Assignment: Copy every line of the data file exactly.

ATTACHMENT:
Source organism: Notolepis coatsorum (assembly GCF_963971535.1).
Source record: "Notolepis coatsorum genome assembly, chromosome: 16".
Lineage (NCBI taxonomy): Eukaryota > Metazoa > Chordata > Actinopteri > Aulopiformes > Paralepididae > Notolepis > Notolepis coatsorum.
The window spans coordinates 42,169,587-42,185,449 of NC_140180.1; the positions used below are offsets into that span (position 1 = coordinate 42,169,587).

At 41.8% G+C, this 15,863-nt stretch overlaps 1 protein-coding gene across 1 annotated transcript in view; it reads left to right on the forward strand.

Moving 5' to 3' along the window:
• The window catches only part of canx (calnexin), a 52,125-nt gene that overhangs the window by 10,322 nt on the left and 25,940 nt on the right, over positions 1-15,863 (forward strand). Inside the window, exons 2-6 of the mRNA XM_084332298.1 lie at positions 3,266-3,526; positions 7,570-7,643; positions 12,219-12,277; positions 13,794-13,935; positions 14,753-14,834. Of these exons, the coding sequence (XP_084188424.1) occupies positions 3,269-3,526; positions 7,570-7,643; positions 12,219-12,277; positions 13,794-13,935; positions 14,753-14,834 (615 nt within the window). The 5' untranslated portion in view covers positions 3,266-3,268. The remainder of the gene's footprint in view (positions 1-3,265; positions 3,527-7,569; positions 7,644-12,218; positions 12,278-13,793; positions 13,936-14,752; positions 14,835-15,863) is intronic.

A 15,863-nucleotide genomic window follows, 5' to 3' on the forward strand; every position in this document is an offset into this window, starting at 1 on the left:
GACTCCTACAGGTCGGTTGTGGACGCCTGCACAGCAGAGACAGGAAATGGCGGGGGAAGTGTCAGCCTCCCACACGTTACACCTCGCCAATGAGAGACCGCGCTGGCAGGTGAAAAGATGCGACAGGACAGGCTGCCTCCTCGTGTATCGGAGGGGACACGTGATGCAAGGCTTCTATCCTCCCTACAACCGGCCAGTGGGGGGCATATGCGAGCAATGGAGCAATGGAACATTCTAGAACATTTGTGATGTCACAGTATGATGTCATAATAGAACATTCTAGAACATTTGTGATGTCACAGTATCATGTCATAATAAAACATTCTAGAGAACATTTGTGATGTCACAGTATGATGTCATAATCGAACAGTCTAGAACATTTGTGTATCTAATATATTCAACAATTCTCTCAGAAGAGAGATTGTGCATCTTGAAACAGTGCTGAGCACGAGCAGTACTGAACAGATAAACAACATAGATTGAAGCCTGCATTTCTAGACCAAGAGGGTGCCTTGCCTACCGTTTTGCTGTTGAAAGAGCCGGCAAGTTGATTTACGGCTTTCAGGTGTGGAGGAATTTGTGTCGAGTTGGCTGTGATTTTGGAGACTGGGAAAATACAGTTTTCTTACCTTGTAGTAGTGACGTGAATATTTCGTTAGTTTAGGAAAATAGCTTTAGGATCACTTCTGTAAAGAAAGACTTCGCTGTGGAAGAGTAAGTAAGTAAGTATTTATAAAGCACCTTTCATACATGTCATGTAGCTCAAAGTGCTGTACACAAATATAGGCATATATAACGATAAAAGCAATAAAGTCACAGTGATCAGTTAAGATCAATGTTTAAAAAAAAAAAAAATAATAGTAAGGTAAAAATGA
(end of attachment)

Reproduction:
Source organism: Notolepis coatsorum (assembly GCF_963971535.1).
Source record: "Notolepis coatsorum genome assembly, chromosome: 16".
Lineage (NCBI taxonomy): Eukaryota > Metazoa > Chordata > Actinopteri > Aulopiformes > Paralepididae > Notolepis > Notolepis coatsorum.
The window spans coordinates 42,169,587-42,185,449 of NC_140180.1; the positions used below are offsets into that span (position 1 = coordinate 42,169,587).

At 41.8% G+C, this 15,863-nt stretch overlaps 1 protein-coding gene across 1 annotated transcript in view; it reads left to right on the forward strand.

Moving 5' to 3' along the window:
• The window catches only part of canx (calnexin), a 52,125-nt gene that overhangs the window by 10,322 nt on the left and 25,940 nt on the right, over positions 1-15,863 (forward strand). Inside the window, exons 2-6 of the mRNA XM_084332298.1 lie at positions 3,266-3,526; positions 7,570-7,643; positions 12,219-12,277; positions 13,794-13,935; positions 14,753-14,834. Of these exons, the coding sequence (XP_084188424.1) occupies positions 3,269-3,526; positions 7,570-7,643; positions 12,219-12,277; positions 13,794-13,935; positions 14,753-14,834 (615 nt within the window). The 5' untranslated portion in view covers positions 3,266-3,268. The remainder of the gene's footprint in view (positions 1-3,265; positions 3,527-7,569; positions 7,644-12,218; positions 12,278-13,793; positions 13,936-14,752; positions 14,835-15,863) is intronic.

A 15,863-nucleotide genomic window follows, 5' to 3' on the forward strand; every position in this document is an offset into this window, starting at 1 on the left:
GACTCCTACAGGTCGGTTGTGGACGCCTGCACAGCAGAGACAGGAAATGGCGGGGGAAGTGTCAGCCTCCCACACGTTACACCTCGCCAATGAGAGACCGCGCTGGCAGGTGAAAAGATGCGACAGGACAGGCTGCCTCCTCGTGTATCGGAGGGGACACGTGATGCAAGGCTTCTATCCTCCCTACAACCGGCCAGTGGGGGGCATATGCGAGCAATGGAGCAATGGAACATTCTAGAACATTTGTGATGTCACAGTATGATGTCATAATAGAACATTCTAGAACATTTGTGATGTCACAGTATCATGTCATAATAAAACATTCTAGAGAACATTTGTGATGTCACAGTATGATGTCATAATCGAACAGTCTAGAACATTTGTGTATCTAATATATTCAACAATTCTCTCAGAAGAGAGATTGTGCATCTTGAAACAGTGCTGAGCACGAGCAGTACTGAACAGATAAACAACATAGATTGAAGCCTGCATTTCTAGACCAAGAGGGTGCCTTGCCTACCGTTTTGCTGTTGAAAGAGCCGGCAAGTTGATTTACGGCTTTCAGGTGTGGAGGAATTTGTGTCGAGTTGGCTGTGATTTTGGAGACTGGGAAAATACAGTTTTCTTACCTTGTAGTAGTGACGTGAATATTTCGTTAGTTTAGGAAAATAGCTTTAGGATCACTTCTGTAAAGAAAGACTTCGCTGTGGAAGAGTAAGTAAGTAAGTATTTATAAAGCACCTTTCATACATGTCATGTAGCTCAAAGTGCTGTACACAAATATAGGCATATATAACGATAAAAGCAATAAAGTCACAGTGATCAGTTAAGATCAATGTTTAAAAAAAAAAAAAATAATAGTAAGGTAAAAATGA